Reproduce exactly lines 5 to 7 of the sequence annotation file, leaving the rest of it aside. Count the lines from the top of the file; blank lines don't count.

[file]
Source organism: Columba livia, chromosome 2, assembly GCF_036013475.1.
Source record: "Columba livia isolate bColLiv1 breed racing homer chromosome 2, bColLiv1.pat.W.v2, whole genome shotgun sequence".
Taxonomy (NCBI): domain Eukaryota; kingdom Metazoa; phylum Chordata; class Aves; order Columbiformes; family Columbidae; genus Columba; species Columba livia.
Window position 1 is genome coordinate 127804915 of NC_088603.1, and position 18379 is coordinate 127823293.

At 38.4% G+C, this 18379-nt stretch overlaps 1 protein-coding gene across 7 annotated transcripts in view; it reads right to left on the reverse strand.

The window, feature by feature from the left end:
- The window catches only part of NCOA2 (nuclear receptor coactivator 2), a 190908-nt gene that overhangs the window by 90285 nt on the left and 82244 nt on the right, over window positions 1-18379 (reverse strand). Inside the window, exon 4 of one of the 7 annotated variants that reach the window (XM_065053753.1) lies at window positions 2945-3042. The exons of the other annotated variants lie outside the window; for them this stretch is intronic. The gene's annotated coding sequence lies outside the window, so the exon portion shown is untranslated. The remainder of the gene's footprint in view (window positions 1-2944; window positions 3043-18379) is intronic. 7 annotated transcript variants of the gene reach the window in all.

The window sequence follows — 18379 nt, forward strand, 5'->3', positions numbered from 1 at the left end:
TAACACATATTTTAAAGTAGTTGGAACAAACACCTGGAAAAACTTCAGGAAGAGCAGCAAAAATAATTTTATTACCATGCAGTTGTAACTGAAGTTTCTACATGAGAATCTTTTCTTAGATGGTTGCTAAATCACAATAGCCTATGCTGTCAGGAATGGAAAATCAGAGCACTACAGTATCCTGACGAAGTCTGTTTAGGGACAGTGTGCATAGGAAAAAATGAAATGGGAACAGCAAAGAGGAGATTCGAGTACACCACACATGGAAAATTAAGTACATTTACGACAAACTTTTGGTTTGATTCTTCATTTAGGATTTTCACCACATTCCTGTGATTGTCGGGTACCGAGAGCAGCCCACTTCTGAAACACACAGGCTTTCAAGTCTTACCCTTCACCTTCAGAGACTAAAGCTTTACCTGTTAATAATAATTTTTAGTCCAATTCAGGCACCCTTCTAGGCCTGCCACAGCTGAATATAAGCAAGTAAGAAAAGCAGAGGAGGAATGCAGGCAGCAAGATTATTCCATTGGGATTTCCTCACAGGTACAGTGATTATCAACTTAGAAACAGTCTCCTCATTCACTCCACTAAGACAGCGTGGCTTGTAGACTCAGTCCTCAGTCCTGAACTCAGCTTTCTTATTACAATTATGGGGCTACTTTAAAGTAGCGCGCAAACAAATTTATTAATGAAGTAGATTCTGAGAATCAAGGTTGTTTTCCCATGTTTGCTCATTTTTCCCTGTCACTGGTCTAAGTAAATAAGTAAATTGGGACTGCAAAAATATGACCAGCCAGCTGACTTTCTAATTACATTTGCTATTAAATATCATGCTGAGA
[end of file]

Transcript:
At 38.4% G+C, this 18379-nt stretch overlaps 1 protein-coding gene across 7 annotated transcripts in view; it reads right to left on the reverse strand.

The window, feature by feature from the left end:
- The window catches only part of NCOA2 (nuclear receptor coactivator 2), a 190908-nt gene that overhangs the window by 90285 nt on the left and 82244 nt on the right, over window positions 1-18379 (reverse strand). Inside the window, exon 4 of one of the 7 annotated variants that reach the window (XM_065053753.1) lies at window positions 2945-3042. The exons of the other annotated variants lie outside the window; for them this stretch is intronic. The gene's annotated coding sequence lies outside the window, so the exon portion shown is untranslated. The remainder of the gene's footprint in view (window positions 1-2944; window positions 3043-18379) is intronic. 7 annotated transcript variants of the gene reach the window in all.